In a delicate operation at sea, healthy staghorn coral were transplanted to a threatened reef off the Broward County coast, Florida, by researchers at Nova Southeastern University’s Oceanographic Center and its internal National Coral Reef Institute (NCRI).

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Pyramids Planted to Revive Philippine Corals

Thousands of small “pyramids” are being planted off the Philippines’ famous Boracay’s coast in an effort to bring its nearly destroyed coral reefs back to life, an environment group said Thursday.

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Detecting Detrimental Change in Coral Reefs

Over dinner on R.V. Calypso while anchored on the lee side of Glover’s Reef in Belize, Jacques Cousteau told Phil Dustan that he suspected humans were having a negative impact on coral reefs. Dustan, a young ocean ecologist who had worked in the lush coral reefs of the Caribbean and Sinai Peninsula, found this difficult to believe. It was December 1974… and Cousteau was right.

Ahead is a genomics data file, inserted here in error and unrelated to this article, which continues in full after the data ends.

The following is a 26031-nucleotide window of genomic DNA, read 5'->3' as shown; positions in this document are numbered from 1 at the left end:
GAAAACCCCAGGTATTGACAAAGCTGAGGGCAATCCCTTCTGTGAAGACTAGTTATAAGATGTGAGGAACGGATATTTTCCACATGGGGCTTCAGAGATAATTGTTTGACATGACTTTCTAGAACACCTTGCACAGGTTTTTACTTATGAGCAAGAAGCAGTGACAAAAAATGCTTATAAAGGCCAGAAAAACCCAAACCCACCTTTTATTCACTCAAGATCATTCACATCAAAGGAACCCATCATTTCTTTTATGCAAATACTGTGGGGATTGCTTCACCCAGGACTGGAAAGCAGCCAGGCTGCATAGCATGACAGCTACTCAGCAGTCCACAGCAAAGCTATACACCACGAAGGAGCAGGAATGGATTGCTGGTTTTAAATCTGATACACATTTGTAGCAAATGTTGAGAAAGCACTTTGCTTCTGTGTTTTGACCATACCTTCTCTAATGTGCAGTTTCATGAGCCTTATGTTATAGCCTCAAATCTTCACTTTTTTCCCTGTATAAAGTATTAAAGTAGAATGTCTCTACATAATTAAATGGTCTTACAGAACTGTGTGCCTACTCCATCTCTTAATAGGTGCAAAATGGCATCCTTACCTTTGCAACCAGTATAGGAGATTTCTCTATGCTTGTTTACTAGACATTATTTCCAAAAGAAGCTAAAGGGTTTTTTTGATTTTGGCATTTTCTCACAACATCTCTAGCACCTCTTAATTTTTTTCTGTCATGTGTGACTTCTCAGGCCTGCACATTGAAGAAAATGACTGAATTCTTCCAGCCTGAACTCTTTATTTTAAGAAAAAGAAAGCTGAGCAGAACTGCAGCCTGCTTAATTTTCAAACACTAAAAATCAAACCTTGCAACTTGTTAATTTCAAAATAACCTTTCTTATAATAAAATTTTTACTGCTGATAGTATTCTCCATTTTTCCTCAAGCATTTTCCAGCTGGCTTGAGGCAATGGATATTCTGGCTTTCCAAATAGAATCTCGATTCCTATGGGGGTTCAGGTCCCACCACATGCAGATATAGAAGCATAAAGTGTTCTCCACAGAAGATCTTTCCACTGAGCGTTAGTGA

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Mangrove: The Root Of The Matter

In the aftermath of the 2004 tsunami disaster that struck Indonesia, India, Thailand and Sri Lanka, scientists from the U.S. Geological Survey explored how these unique trees hemming the shorelines, which make up valuable forest ecosystems called mangroves, help safeguard lives, property and beaches during hurricanes, tsunamis and floods.

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Mining to blame for islands to sink beneath waves

Two small islands in South Asia’s first marine biosphere reserve, in the Gulf of Mannar, between India and Sri Lanka, did sink into the sea primarily as a result of coral reef mining, experts said. The corals were mined for use as a binding material in the construction industry, as they were rich in calcium carbonate.

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Mangrove Reforestation In Belize